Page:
In Mr. Trump’s view it was irreproachable behavior to reduce Ukraine to a source of dirt on a political opponent in the 2020 election. Mr. Trump’s attitude toward Ukraine is the same as that of his friend Vladimir Putin: It is a nothing country that might as well be part of Greater Russia. Mr. Trump has no notion of, or interest in, Western efforts to consolidate Ukrainian independence through closer integration with Western Europe. His foreign policy is laughably erratic.
President Trump will almost certainly escape conviction in the Senate and remain in office to fight in the November 2020 election. Mr. Netanyahu may yet wriggle out of his legal corner. For both men, clinging to power has become something more than a political struggle. It is a desperate attempt to stay out of jail.
I worry about what Mr. Trump may do if he loses the 2020 election narrowly. He, too, may cry coup. As a would-be autocrat he has empowered autocrats around the world, in Saudi Arabia, in China, in Russia, in the Philippines. The United States backed plenty of autocrats during the Cold War for strategic reasons but has never before had a president who was so obviously envious of such leaders. I have no hesitation in calling Mr. Trump hateful; whether he is actually evil is another matter. To be evil you have to be focused and purposeful. Much of Mr. Trump’s behavior is inconsistent and inconsequential. Still, it is damaging.
Mr. Trump is a symptom, not a cause. As Paul Polman, the former chief executive of Unilever has said, “business cannot succeed in societies that fail.” Western democracies have failed. A decade ago, the world was mired in the global financial crisis. Those responsible walked away. Insurrection today is the child of impunity and inequity.
Economies must be made to work for more people. Justice, equal opportunity, education and sustainability should be guiding values. Too many people for far too long have felt invisible, disposable and worthless. That is why nationalist messages have resonated. They assuage every grievance with empty promises of restored glory. They have carried charlatans to high office in Washington and London.
“The future does not belong to globalists,” President Trump told the United Nations in September. If it belongs to Mr. Trump and “America First” for another five years, the consequences will be grave for everything from the climate to international stability, not to mention plain old decency. A Trump victory in 2020 is possible, particularly since the Democratic Party’s candidates look weak at the moment. But the message of 2019 is that free, open, uncorrupt, rule-of-law societies have brave backing from Tehran to Santiago.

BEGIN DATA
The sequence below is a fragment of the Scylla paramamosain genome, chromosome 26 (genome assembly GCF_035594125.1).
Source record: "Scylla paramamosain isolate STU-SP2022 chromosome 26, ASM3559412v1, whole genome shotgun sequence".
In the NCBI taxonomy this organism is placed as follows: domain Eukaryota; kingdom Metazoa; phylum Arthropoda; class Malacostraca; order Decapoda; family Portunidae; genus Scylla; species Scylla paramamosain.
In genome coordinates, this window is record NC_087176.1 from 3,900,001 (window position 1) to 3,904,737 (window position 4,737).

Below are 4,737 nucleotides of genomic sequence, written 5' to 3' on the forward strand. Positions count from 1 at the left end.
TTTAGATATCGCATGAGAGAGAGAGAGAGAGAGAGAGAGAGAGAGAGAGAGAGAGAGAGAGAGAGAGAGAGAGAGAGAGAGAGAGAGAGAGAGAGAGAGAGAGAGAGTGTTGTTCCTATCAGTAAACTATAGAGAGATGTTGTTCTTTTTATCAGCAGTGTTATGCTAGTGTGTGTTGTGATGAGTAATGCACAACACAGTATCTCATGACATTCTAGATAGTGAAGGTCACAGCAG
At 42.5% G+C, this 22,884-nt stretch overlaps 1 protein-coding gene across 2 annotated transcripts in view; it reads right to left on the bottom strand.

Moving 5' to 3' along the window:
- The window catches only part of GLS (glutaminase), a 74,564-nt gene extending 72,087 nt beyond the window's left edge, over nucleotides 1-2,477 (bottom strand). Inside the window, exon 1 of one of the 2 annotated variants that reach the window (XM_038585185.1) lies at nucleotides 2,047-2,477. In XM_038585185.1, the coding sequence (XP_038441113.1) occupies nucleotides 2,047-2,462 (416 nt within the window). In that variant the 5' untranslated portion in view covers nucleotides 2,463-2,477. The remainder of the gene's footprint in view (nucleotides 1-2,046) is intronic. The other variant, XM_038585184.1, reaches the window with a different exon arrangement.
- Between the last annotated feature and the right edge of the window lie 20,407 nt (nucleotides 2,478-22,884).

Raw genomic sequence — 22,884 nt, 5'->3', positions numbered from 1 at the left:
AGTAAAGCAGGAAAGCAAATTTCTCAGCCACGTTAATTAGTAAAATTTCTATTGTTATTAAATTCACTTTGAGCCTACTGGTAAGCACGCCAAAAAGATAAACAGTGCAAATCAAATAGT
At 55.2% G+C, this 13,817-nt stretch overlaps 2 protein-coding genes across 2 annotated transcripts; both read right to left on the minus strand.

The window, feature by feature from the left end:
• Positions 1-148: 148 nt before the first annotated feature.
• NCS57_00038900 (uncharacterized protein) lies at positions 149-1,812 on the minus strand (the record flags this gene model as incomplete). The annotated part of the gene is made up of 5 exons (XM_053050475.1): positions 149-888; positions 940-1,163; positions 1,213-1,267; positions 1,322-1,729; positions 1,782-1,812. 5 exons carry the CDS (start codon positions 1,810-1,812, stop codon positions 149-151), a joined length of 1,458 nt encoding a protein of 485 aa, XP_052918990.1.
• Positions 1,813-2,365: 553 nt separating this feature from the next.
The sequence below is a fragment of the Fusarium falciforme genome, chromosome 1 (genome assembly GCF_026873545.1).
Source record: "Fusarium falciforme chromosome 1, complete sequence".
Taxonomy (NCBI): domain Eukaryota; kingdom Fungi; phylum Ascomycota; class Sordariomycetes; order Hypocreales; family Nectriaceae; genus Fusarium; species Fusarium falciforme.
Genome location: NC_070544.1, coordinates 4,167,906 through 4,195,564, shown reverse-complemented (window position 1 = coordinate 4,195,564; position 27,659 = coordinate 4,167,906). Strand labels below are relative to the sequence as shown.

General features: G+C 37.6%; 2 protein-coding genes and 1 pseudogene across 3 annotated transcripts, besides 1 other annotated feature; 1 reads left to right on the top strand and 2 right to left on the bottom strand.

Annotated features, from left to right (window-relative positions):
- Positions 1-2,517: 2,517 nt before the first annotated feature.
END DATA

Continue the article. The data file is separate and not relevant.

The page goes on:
I was in the office of Ekrem Imamoglu, the mayor of Istanbul, earlier this year. He was traveling but his top aide showed me around. Mr. Imamoglu, an opponent of President Recep Tayyip Erdogan, was elected, had his victory annulled by Mr. Erdogan (who, like Mr. Trump, considers himself invincible), then won again by a huge margin. This was a significant blow to the Turkish president.
Behind Mr. Imamoglu’s desk hung a portrait of Mustafa Kemal Ataturk, the founder of modern Turkey’s secular republic. It had just been rehung. Followers of Mr. Erdogan, an anti-secular leader with dreams of a restored Ottoman Empire, had earlier removed it. The portrait’s back-and-forth struck me as an image of a world hovering between autocracy and resistance.
In the office of Armenian Prime Minister Pashinyan hangs another significant painting — of snow-capped Mount Ararat. Today the mountain is in Turkey, but for long periods of history, it was part of Armenia. In the collective psyche, it still is. A genocide museum in the capital, Yerevan, recalls the Ottoman Empire’s killing of more than one million Armenians that began in 1915. Many photographs are too appalling to contemplate. To this day the Turkish republic denies that there was an organized campaign to slaughter Armenians.
“Who, after all, speaks today of the annihilation of the Armenians?” Hitler said in 1939, as Nazi Germany invaded Poland. Truth denied is dangerous. It is freighted with future tragedy. China and Russia deny truth. Mr. Trump abets them. The protesters of 2019 have awoken to the peril. “Fight for freedom,” chanted 800,000 protesters in the streets of Hong Kong recently. It’s as simple as that if life is to be worth living.
© 2019 Roger Cohen. Distributed by The New York Times Licensing Group